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PA Update – Superior Court Reverses Employer-Defendent Summary Judgment in Asbestos Case, Holding that Employers Owe a Heightened Duty of Care to their Employees

Shellenberger v. Krieder Farms, et al. (Pa. Super. 2023, No. 455 EDA 2022)

The instant case relates to an asbestos related personal injury action filed by an employee against his employer.  Summary judgement was filed by the employer stating that there was no evidence that they breached any duty to employee as they had no knowledge of the dangers of asbestos during the employee’s time working for employer.  Employee argued that employer owed them a duty to provide a safe work environment.

The court quoting Updyke v. BP Oil Co., stated it was held that “the duty of care owed to a business invitee” or business visitor is the highest duty owed to any entrant upon land.  The landowner mut protect an invitee not only against known dangers, but also against those which might be discover with reasonable care.

Employers are required to have knowledge of generally known scientific discoveries and inventions that are applicable to conditions of safety in his business.  Employers are required to inform themselves of current advances and of the progress in industries of the same nature as his own.  They are also under a duty to realize the limits of knowledge of those whom he employs, so that he can guard them against dangers they which they are required to know, but which they should know they may be unaware.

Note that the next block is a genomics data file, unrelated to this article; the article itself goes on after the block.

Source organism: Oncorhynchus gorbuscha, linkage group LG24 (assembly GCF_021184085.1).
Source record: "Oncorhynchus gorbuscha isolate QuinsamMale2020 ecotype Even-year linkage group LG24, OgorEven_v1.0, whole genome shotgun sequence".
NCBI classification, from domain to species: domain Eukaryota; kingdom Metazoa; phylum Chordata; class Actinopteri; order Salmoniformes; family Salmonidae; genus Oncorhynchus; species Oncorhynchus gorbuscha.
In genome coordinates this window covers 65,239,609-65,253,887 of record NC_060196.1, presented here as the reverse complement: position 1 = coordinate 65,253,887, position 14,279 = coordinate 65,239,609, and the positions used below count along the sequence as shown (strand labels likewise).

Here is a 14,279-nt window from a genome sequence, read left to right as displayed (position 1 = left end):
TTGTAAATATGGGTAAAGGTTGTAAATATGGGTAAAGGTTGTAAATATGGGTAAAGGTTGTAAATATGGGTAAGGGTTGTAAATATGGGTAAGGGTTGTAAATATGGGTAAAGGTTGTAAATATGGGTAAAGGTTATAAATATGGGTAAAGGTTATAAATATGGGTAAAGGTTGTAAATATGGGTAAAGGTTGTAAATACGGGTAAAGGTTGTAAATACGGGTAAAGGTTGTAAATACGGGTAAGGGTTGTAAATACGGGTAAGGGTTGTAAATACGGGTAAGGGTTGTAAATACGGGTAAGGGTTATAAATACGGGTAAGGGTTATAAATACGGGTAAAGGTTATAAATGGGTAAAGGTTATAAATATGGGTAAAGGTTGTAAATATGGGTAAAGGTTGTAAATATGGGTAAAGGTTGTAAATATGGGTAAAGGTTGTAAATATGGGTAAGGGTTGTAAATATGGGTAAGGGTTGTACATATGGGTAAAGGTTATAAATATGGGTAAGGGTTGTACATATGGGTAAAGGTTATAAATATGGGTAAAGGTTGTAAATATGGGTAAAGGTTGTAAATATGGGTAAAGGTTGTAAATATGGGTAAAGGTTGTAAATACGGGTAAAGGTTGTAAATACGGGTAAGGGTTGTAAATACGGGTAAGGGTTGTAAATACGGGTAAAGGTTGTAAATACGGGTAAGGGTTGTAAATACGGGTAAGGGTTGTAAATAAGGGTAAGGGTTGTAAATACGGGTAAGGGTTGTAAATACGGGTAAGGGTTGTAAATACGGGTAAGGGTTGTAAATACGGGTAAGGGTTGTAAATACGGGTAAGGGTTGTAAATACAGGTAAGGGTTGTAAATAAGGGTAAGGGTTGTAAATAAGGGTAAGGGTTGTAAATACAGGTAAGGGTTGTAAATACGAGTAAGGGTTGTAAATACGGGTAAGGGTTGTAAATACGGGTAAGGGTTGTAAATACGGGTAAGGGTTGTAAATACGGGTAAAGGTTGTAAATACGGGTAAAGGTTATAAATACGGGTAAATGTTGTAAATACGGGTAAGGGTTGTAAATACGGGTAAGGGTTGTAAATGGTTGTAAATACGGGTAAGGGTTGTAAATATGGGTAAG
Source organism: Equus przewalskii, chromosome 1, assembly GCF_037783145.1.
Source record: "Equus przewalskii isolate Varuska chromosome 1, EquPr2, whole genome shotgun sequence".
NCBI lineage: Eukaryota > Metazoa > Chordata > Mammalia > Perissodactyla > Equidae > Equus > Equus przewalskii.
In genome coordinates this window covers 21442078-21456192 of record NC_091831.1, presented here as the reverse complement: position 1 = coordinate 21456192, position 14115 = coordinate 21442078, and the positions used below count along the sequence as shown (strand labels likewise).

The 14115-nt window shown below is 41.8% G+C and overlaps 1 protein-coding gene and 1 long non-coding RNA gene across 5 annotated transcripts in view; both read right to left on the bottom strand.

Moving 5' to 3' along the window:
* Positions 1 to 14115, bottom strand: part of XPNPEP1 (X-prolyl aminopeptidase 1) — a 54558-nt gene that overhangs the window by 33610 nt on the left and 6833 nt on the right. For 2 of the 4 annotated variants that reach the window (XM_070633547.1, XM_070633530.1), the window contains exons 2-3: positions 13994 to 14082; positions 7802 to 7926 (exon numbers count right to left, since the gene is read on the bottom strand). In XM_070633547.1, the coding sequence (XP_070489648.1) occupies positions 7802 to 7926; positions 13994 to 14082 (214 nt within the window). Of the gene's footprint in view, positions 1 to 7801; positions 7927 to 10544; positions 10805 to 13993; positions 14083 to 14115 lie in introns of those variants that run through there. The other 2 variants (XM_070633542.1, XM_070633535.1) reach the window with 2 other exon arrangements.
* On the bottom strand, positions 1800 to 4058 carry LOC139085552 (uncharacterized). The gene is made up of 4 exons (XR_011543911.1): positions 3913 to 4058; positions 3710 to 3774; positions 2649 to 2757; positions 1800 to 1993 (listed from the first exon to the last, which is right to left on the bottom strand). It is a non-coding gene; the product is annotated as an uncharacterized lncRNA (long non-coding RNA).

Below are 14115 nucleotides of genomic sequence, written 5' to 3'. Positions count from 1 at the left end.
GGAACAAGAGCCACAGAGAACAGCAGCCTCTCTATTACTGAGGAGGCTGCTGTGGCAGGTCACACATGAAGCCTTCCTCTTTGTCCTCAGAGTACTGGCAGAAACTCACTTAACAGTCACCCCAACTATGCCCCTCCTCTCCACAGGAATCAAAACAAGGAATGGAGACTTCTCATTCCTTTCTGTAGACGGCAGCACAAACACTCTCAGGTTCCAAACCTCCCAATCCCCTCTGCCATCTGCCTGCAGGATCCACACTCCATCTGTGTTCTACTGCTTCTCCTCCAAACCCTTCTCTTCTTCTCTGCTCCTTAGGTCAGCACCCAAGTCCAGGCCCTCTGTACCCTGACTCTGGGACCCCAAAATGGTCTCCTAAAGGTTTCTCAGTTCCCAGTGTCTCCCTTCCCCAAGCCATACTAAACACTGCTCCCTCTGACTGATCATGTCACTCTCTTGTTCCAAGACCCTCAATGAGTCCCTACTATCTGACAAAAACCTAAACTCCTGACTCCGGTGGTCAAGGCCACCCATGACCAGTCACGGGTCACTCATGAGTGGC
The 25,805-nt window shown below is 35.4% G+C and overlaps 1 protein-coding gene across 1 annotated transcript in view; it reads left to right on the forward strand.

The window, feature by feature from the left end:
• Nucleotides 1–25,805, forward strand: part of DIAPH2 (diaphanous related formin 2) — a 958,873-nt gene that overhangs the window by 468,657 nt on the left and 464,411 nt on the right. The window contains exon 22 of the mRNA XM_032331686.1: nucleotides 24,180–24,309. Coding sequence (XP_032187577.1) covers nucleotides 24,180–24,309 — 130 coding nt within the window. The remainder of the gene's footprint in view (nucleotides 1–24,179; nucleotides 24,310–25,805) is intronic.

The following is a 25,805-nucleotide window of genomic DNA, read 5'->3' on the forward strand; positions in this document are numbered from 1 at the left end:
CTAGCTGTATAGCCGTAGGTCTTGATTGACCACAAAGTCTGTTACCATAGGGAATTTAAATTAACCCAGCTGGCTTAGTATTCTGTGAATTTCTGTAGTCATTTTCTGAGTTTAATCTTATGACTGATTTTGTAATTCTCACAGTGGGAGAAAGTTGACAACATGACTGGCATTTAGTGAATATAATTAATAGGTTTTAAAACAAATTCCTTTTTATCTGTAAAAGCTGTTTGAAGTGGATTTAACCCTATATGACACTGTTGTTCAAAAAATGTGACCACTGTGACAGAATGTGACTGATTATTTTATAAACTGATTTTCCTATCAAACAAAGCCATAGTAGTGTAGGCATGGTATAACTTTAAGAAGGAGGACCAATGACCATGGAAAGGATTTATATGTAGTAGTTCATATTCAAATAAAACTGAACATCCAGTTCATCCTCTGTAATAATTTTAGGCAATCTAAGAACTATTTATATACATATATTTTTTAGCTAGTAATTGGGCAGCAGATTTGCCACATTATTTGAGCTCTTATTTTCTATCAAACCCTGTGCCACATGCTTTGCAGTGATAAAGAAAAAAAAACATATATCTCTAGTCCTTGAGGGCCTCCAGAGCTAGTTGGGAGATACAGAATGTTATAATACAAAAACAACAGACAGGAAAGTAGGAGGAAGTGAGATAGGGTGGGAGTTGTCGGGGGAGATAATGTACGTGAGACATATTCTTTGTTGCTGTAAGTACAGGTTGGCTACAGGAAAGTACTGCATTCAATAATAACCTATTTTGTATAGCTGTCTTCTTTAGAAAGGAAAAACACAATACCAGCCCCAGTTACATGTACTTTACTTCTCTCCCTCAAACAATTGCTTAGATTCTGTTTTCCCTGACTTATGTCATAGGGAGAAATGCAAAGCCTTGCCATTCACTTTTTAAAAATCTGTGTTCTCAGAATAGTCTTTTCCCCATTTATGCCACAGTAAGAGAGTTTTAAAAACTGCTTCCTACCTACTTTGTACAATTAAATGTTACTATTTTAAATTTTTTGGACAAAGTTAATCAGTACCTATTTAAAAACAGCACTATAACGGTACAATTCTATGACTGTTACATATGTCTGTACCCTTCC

The Commonwealth has a well-established, long-standing public policy of recognizing that the responsibility for workplace safety rests with the employer.  Tooey v. AK Steel Corp., 81 A. 3d 851 (Pa. 2013).  The court stated that employers owe their employees a duty to protect them not only from known dangers but unknown dangers, but also from those which might be discovered with reasonable care.  They have a duty to their employees to create and maintain a safe work environment, conforming to the conduct of an ordinary, prudent person who has special knowledge as a person experienced in business.  Additionally, employers are required to have knowledge of generally known scientific discoveries, to take care to ascertain facts which would indicate danger to their employees, and take appropriate action is discovered.

The court ultimately held that the standard was not if the employer had actual knowledge that asbestos posed a danger to their employees, but whether the jury could have determined that they should have known of the dangers of asbestos.  Therefore, for purposes of summary judgment, it will be much more difficult for an employer to win on summary judgement.